Today in Coney Island history, on November 17, 2000, the original Thunderbolt roller coaster, built in 1925 and in operation until 1982, was demolished by the City. Listen to the Coney Island History Project's oral history with Meg Feeley about a renegade ride on the Thunderbolt on a February night in the 1980s, a few years after the roller coaster had closed down.
In a pair of interviews recorded in 2016, cousins Linda Kramer Evans and Harold J. Kramer share childhood memories of visiting their great-aunt and great-uncle in Coney Island in the 1950's. Molly and George Moran owned and operated the Thunderbolt and lived in the house under the roller coaster, which was later immortalized in Woody Allen's 1977 film Annie Hall. The kids loved it when the house shook as the coaster coursed overhead, recalls Evans.
Today, on Veterans Day, we honor and remember those who served. There are two important veterans monuments in Coney Island that few people know about. In Asser Levy Park (Seaside Park) at Surf Avenue and Ocean Parkway sits a stone monument with brass plaques made from the the USS Maine, the battleship that sank in Havana Harbor in 1898, contributing to the outbreak of the Spanish–American War. The plaque, with President Theodore Roosevelt’s image, commemorates an encampment of Spanish-American War veterans that took place at that site in Coney Island from July 6th to 9th, 1924. The plaque was erected that year by Edward Tilyou and the Coney Island Chamber of Commerce. Across the street from the monument, at the base of a flagpole next to the Boardwalk, is a plaque honoring William J. Hennessy of 3010 West 1st Street in Coney Island, who was killed in action on October 9th, 1918 during World War I. Hennessy Triangle is at Surf Avenue and Sea Breeze Avenue. These monuments are easily overlooked, but those who served and gave their lives a century ago should be honored on this day of remembrance.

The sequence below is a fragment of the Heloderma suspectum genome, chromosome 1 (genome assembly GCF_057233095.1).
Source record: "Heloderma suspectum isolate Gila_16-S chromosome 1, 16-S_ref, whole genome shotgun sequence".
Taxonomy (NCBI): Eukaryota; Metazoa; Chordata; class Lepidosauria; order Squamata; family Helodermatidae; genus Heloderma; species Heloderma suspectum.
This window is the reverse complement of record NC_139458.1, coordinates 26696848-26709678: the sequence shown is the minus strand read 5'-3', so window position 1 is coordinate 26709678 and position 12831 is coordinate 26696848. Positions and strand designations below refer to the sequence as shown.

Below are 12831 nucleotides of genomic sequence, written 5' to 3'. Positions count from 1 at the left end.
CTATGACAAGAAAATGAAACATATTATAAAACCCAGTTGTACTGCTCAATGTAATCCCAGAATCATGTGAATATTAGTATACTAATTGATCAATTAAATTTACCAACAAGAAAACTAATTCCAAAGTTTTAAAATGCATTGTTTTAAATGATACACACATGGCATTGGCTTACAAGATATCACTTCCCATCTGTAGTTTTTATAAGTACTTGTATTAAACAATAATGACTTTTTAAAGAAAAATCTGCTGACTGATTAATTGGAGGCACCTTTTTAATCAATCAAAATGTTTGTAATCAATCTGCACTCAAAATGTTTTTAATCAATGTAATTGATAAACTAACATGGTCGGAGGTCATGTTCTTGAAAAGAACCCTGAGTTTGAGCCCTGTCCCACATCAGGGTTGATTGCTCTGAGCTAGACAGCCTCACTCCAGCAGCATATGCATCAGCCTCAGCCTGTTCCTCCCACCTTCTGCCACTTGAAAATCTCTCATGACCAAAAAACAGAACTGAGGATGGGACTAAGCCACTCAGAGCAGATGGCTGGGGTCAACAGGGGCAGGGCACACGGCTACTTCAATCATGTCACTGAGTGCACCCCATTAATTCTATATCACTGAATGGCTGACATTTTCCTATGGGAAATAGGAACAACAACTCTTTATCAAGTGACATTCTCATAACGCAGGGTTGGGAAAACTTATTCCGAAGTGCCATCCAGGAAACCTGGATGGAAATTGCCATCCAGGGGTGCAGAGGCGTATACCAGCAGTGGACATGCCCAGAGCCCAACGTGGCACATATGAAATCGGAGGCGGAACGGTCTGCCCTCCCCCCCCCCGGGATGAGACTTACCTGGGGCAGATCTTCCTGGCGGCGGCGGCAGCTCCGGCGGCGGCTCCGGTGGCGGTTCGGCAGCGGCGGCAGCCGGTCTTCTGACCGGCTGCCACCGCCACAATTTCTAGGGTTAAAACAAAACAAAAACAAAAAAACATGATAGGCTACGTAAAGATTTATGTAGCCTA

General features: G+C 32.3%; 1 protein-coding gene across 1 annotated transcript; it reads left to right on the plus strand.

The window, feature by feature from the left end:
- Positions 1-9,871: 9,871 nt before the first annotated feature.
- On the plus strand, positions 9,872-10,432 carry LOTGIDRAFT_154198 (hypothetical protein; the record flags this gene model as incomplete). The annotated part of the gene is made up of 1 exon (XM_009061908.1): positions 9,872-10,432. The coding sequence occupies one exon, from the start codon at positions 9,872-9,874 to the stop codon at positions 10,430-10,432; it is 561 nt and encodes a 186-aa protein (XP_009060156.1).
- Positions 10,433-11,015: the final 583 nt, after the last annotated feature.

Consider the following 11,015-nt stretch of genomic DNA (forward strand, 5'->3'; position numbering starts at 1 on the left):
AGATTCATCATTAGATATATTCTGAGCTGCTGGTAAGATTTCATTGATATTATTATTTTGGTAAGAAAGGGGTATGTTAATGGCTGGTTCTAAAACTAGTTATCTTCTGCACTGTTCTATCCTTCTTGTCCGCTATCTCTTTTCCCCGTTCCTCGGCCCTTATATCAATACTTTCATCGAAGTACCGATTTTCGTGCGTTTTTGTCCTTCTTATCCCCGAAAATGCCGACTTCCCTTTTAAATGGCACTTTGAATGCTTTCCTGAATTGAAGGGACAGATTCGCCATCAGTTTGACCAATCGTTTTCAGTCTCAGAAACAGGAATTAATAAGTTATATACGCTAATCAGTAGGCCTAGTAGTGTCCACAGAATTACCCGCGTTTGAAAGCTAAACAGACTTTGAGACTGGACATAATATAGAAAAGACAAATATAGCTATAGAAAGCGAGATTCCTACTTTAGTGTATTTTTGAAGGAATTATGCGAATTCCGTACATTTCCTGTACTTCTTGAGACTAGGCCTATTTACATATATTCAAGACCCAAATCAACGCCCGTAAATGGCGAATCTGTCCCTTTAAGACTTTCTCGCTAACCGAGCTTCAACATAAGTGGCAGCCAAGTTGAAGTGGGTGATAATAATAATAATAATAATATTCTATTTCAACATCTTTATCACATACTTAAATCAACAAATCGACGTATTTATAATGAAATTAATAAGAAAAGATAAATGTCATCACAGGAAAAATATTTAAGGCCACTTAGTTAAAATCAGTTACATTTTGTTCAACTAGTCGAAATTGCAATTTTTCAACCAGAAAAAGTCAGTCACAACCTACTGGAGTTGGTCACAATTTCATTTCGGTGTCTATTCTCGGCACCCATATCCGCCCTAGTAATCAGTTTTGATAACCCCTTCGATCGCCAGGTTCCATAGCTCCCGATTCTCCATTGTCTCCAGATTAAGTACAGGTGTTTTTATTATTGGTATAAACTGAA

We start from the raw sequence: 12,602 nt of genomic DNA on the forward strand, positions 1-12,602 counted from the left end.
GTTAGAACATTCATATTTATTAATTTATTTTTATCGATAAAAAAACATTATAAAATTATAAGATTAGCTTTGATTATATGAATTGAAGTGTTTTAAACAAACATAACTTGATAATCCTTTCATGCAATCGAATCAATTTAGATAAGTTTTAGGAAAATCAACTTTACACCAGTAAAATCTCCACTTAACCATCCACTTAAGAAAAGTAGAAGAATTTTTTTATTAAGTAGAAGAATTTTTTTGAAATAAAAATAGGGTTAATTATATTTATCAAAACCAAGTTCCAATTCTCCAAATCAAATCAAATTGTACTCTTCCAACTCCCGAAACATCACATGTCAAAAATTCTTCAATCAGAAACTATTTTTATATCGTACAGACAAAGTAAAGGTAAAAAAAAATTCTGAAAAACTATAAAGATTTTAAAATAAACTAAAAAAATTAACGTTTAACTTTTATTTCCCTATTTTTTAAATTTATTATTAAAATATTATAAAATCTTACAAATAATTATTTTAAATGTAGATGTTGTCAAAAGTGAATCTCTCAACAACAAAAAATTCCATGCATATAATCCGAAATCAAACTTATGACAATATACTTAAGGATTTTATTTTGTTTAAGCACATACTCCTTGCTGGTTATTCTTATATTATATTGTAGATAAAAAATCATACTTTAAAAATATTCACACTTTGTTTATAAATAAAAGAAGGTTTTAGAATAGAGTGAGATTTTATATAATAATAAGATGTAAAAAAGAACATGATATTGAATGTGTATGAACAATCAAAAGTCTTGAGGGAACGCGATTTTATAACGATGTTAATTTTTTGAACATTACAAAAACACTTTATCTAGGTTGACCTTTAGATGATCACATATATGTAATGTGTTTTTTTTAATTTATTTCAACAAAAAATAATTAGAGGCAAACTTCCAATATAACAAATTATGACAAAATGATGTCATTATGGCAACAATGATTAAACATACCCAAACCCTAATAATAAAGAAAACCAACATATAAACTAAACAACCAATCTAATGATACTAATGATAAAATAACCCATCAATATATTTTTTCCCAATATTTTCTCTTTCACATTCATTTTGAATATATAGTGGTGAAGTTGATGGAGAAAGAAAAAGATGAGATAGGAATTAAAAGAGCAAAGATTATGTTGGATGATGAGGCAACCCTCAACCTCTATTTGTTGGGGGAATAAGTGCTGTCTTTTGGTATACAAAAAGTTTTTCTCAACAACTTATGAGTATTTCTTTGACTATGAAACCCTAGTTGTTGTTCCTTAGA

Veterans Monument Coney Island History Project
"If Paris is France, then Coney Island, between June and September, is the world." --George C Tilyou.
George C. Tilyou, founder of Steeplechase Park and creator of Coney Island's Funny Face logo was born on this day, February 3rd, in 1862.
Tilyou was a master showman and amateur psychologist who understood how people wanted to be entertained. He realized that his customers were happy to play the fool to entertain others.
He came with his parents to Coney Island in 1865 at the tender age of three. His father, Peter, opened a small wooden bathhouse and restaurant on the beach, and young George was soon selling bottles of souvenir sand to visitors. The family nearly lost everything when they challenged Coney's political boss, John McKane, in the 1880s. After McKane went to prison, the Tilyous' fortunes improved, and soon George owned a theater, a Ferris wheel, and other rides scattered along the beach.
Tilyou became Coney's biggest booster and a philanthropist who supported local orphanages, the Catholic church, children's hospitals, and other charities.
In 1897 Tilyou moved his rides into an enclosed park at West Sixteenth Street and Surf Avenue. Horse racing was the park's theme. The Steeplechase ride enabled ordinary people to experience the thrill of racing by riding mechanical horses along a steel track.
Read more about Tilyou on his page in the Coney Island History Project's Coney Island Hall of Fame.
Photo: Ocean Parkway, 1920s. Coney Island History Project Collection.
Today, January 28, in 1975, Brooklyn's Ocean Parkway, the first road of its kind in the U.S., was designated a NYC Scenic Landmark by the NYC Landmarks Preservation Commission. Designed by Frederick Law Olmsted and Calvert Vaux , who coined the word 'parkway,' Ocean Parkway goes from Prospect Park to Coney Island and established a new concept in road building. "It evolved from an idea expressed by Olmsted and Vaux in their 1866 preliminary report to the Park Commissioners of Brooklyn on their plans for Prospect Park. Under the section titled 'Suburban Connections,' they suggested that the shaded 'pleasure' drive on the western side of Prospect Park be extended from the park to the ocean. The road should be 'of a picturesque character...neither very straight nor very level, and should be bordered by a small belt of trees and shrubbery'" (from the LPC's designation report).